Britain’s biggest banks are back in court today to challenge an earlier ruling that gave the Office of Fair Trading (OFT) the right to decide whether overdraft charges are fair or not.
Back in April, the High Court ruled in favour of the OFT with the judge, Mr Justice Andrew Smith, declaring the organisation does have the power to apply consumer contract regulations to decide on the fairness of bank overdraft charges. However, the seven banks and one building society involved in the test case appealed this decision, leaving customers in the process of reclaiming unfair charges in limbo.
At the end of 2007, the Financial Services Authority (FSA) put a waiver in place that removes the obligation of banks to deal with complaints and refund requests surrounding unauthorised bank charges until a final decision is reached. This waiver was recently extended until 2009.
The appeal returns to the High Court today (Tuesday 28 October) but it may be some time before a conclusion is reached. Even if the Court does again decide in favour of the OFT, then further appeals could be forthcoming - meaning people who have been hit by huge fees face a long wait before they have any hope of getting their money back.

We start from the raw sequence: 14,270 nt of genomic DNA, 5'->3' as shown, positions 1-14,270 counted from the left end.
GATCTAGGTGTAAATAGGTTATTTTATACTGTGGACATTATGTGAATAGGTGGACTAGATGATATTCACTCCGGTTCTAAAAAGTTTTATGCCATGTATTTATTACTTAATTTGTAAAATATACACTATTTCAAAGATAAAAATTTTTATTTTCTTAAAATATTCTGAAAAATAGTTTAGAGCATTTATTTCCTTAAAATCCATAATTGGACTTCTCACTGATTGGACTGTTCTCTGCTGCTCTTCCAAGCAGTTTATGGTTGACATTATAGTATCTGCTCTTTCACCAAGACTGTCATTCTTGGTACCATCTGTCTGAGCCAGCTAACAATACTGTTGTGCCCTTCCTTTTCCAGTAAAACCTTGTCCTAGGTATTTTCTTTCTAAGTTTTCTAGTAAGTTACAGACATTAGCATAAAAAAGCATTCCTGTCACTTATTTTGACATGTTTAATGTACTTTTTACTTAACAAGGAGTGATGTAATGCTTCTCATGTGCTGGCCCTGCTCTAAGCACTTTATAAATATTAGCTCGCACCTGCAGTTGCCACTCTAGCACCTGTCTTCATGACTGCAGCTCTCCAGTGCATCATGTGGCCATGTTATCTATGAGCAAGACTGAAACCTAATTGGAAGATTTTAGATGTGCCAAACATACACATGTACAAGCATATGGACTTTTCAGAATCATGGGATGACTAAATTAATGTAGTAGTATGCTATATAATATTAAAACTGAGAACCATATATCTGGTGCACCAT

Peter Vicary-Smith, chief executive of Which?, criticises banks for pursuing the issue, especially considering the current financial climate.
"It's extremely disappointing that instead of looking for ways to make their customers' lives easier during these difficult times, the banks are piling on the misery by continuing to hit them with unfairly high unauthorised overdraft fees,” he adds. “The banks should not be appealing the High Court's decision. They should be working with the OFT to establish what constitutes a fair unauthorised overdraft charge and starting the process of refunding the customers they have been overcharging for years."
If the banks do drop their appeal, and the OFT finally gets the right to set out a fair level for overdraft fees, then experts expect it will insist banks lower their charges.
However, the concern is that banks will respond by putting up charges elsewhere - potentially ending free banking in the UK.